Die Auferstehung der Göttin Sachmet (The Resurrection of the Goddess Sekhmet) and Egyptian goddess statue unveiled in İzmir’s Red Basilica - an 8.5 metre tall statue in Pergamon

More Sekhmet statues unearthed at Amenhotep III's temple in Luxor

4,000-year-old [Old Babylonian] erotica depicts a strikingly racy ancient sexuality

ikhet_sekhmet: (ankh-mi-re)
Presumptive "ocular prosthesis" found in the Burnt City - Tumblr discussion, including artist's impression. :)

Evolution of Angels: From Disembodied Minds to Winged Guardians

Africans in Roman York?

Oldest Perfumes Found on "Aphrodite's Island"

Peking Man Was a Fashion Plate

Papyri Point to Practice of Voluntary Temple Slavery in Ancient Egypt

Study shows 'gene flow' from India to Australia 4000 years ago

Stirling Castle's Amazon warrior revealed

Sekhmet's bits: Forgotten statue uncovered

Temple find shows sway of ancient Egyptian religion

War was central to Europe's first civilisation - contrary to popular belief

Ancient "Egyptian blue" pigment points to new telecommunications, security ink technology

DNA sleuth hunts wine roots in Anatolia

Robot Finds Mysterious Spheres in Ancient Temple (Best headline ever. The temple's in Teotihuacan.)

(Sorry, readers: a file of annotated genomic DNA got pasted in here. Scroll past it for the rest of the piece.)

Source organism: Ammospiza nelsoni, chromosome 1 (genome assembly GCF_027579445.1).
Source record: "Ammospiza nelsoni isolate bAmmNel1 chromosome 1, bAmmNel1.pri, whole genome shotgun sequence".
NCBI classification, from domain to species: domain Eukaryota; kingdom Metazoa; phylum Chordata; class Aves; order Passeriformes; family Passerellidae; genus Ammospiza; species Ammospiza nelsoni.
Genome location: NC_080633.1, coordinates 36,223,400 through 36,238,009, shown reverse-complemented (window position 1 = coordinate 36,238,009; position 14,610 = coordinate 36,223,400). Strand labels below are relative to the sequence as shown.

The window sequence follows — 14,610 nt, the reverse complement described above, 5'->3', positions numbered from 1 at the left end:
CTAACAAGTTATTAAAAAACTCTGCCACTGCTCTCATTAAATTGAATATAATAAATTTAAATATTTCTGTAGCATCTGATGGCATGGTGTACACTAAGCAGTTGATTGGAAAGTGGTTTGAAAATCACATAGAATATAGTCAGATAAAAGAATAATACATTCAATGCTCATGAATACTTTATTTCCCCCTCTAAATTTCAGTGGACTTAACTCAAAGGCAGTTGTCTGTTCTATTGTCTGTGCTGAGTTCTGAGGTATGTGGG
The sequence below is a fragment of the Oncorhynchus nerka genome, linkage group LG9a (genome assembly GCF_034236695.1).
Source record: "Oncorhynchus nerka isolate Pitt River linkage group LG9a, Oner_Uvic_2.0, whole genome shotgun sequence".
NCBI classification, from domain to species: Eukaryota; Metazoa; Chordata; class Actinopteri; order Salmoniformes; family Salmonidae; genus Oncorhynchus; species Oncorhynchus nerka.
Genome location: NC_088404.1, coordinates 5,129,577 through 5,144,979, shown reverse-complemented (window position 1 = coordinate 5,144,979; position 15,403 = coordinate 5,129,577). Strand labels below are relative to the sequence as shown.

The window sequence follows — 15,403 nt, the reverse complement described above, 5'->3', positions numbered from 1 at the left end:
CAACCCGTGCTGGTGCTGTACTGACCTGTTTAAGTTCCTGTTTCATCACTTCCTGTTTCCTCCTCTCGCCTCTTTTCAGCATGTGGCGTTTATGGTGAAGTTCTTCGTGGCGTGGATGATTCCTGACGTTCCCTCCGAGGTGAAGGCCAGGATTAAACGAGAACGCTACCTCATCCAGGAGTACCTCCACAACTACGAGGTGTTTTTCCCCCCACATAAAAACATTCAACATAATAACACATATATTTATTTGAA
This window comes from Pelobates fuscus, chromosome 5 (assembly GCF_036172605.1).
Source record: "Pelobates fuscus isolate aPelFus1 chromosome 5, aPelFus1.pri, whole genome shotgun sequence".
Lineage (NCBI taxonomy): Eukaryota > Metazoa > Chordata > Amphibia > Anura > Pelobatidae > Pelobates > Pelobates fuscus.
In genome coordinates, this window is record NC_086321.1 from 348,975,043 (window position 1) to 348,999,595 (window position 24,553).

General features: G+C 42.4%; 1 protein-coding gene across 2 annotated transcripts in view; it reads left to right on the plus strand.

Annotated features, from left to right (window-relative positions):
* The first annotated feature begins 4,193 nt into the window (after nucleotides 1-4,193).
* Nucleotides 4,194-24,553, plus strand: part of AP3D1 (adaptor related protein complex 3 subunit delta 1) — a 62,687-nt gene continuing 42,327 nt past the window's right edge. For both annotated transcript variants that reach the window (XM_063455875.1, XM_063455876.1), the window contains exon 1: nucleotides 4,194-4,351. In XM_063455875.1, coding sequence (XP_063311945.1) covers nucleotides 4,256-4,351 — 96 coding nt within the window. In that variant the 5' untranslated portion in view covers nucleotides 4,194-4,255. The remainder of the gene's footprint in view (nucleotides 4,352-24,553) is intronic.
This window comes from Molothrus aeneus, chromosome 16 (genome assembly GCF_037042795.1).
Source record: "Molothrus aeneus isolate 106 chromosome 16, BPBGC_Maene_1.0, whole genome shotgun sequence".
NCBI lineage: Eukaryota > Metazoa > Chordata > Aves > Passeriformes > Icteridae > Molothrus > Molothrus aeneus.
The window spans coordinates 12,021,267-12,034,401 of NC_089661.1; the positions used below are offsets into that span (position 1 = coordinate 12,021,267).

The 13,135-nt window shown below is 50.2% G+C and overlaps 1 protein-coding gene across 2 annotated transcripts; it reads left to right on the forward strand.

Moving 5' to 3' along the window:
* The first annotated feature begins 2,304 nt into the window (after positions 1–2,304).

Uncovered: Ritual public drunkenness and sex in ancient Egypt

Linguists identify words that have changed little in 15,000 years

Classic gags discovered in ancient Roman joke book

Cosmic find unearthed using Aboriginal Dreaming story

Digging for the truth at controversial megalithic site (Indonesia's Gunung Padang)

Folk magic found in old Brisbane basement

The earliest iron artifact ever found was made from a meteorite

Evidence of 3,000-Year-Old Cinnamon Trade Found in Israel

Cheese first made at least 7,500 years ago

How Egyptian god Bes gave the Christian Devil his looks

Ancient Magician's Curse Tablet Discovered in Jerusalem

Egyptian goddess statue unveiled in İzmir’s Red Basilica (It's a nine-metre tall Sekhmet. Wow!)

Finds in Israel add weight to theory God “had wife”


Evidence of fire-raining comet discovered on Earth: "The sea of silica was a well-known area of study as its glass was found in highly valuable jewelry, including a brooch of the Egyptian pharaoh Tutankhamun."

Untangling the Mystery of the Inca (khipu)

ETA (thanks, [livejournal.com profile] alryssa!):